I have a trick question for Pratiti Basu Sarkar, who runs the Centre of International Modern Art (Cima) in Kolkata. It’s a fair question but there really is no good answer—or so I think. I find Sarkar through a chain of friends, and phone her with a request: Could she introduce me to some artists who are emblematic of Kolkata? Sarkar names two from Cima’s roster. She arranges for me to meet them at her gallery. Here’s my trick question: Why did she pick these two out of the dozens of artists that Cima represents? She can’t say that she likes them. It would upset the others in her stable. If she says that she chose them because they are gaining ground in the art world, I will suspect commercial motives and discount her picks. You see why I think this is a question with no good answer.
Sarkar greets me at her gallery wearing a white linen shirt, trousers and a dupatta. Beside her stands a smiling woman with kindly eyes. She looks like my childhood image of Enid Blyton, but is, in fact, Sarkar’s sister, Rakhi. Artists Shreyasi Chatterjee and Sumitro Basak walk in. Their work is part of a group show in Norway at the Trondheim Kunstmuseum. Basak tells me he was in Bangalore, doing a residency at the 1.Shanthiroad gallery.
Rarity: Husain was both articulate and worldly. By Hindustan Times
We adjourn to the lounge for a chat. Sarkar sends in masala dosa and dhokla. Basak shows me photographs that he took in Bangalore. The dramatic, colourful images of my hometown look like his paintings. I am more impressed by his three-dimensional books. They are vibrant, playful and thoughtful—like the best children’s books.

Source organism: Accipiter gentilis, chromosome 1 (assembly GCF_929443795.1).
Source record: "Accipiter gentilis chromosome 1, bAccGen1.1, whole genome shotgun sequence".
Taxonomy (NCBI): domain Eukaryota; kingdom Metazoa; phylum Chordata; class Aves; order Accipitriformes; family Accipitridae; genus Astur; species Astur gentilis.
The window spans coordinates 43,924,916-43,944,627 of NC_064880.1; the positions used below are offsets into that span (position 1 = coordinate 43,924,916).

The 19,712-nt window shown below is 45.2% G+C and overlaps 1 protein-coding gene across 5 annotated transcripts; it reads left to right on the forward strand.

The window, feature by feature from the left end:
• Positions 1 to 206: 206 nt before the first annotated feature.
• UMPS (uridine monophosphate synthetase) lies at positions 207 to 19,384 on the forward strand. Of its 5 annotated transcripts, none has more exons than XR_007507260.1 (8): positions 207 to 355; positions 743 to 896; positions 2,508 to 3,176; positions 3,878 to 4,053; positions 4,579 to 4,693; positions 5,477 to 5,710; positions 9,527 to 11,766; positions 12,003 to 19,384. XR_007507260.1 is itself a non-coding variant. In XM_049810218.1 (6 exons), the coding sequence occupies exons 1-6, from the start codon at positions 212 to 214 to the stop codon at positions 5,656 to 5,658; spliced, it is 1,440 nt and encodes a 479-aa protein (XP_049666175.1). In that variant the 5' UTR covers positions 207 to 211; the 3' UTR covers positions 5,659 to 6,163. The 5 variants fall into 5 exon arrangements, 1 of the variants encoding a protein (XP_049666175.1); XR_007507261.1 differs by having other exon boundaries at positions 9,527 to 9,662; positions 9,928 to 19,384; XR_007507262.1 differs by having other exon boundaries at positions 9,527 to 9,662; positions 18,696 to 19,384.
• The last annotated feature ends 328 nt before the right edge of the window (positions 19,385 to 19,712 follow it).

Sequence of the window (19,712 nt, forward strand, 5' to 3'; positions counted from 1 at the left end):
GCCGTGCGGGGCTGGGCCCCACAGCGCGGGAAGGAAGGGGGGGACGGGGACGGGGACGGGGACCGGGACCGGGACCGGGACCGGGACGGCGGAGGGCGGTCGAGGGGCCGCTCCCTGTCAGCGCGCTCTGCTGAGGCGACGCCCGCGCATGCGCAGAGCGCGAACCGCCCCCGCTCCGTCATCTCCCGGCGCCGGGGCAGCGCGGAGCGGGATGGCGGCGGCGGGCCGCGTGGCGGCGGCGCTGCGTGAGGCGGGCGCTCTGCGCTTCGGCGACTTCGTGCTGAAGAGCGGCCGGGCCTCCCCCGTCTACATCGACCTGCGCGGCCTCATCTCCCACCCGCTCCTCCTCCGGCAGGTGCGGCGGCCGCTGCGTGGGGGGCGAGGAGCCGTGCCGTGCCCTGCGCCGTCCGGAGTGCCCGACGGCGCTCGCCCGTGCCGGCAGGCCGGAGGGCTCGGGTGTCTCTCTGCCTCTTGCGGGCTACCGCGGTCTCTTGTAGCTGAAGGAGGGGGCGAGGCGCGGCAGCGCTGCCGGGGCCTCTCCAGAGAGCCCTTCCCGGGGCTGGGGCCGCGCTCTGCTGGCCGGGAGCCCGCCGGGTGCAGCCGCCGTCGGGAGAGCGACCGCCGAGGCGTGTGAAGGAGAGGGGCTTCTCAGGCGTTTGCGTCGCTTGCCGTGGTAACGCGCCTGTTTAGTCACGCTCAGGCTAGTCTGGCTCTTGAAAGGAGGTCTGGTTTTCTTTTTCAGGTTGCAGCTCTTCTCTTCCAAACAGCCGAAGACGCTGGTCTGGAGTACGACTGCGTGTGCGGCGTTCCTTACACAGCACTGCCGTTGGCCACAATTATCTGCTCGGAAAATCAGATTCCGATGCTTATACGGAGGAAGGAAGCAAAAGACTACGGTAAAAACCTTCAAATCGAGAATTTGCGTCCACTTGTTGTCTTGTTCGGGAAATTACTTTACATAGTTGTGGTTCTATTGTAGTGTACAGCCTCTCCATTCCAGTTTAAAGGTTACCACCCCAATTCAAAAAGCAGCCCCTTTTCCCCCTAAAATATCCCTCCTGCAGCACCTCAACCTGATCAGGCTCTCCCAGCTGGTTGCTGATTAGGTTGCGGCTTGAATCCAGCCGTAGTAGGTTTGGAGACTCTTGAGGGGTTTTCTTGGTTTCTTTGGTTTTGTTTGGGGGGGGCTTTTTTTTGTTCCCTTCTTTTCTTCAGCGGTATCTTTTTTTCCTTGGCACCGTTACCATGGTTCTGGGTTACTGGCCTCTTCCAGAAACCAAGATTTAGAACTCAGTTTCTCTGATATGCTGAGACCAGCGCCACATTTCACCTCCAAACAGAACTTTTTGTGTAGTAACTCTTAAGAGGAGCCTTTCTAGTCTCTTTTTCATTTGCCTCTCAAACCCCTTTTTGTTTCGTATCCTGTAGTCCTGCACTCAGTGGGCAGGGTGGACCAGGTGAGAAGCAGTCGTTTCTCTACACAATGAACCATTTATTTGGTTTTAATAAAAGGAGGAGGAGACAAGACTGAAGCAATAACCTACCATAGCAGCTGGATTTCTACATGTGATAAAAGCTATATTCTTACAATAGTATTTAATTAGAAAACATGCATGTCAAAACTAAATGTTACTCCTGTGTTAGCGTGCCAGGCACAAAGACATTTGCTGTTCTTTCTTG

Chatterjee stitches on canvas—a more original take on kantha embroidery. She teaches art history at a local university, and was the subject of a French photographer. The vertical storytelling in her large canvases reminds me of Chinese watercolours—they make the eye move upward.
Also Read | Shoba Narayan’s earlier articles
I ask the usual questions—what inspires them, how do they work—and receive uninspiring answers. We try to find common ground. Chatterjee and Basak talk shop and exchange notes on Charles Wallace grants.
Sarkar joins us after an hour. I spring my question on her, right in front of the two artists. Why did she recommend them, out of all the artists that Cima represents? Basak and Chatterjee are all ears too.
There is silence. “Mainly because they are articulate,” says Sarkar after a moment. It is a brave answer because it does not pander to the two artists sitting with us. “One of the challenges that faces a lot of artists, particularly in Bengal, is that they cannot articulate about their work in English.”
She tells me about a poor, self-taught artist called Shakeela, who is represented by Cima. Shakeela works in paper collages and later I see her work in the back room. “But she simply cannot talk about her work,” says Sarkar.
Do artists need to talk about their work? Isn’t it enough that the work speaks for itself? Years ago, I lost a master’s of fine arts degree trying to prove this point—my professors failed me when I couldn’t articulate what my sculpture installation was about—so I have strong views on this subject. We all do. Basak and Chatterjee talk about how “cumbersome” it is to write pages of fellowship applications. “You have to prove what you are doing like a lawyer,” says Basak.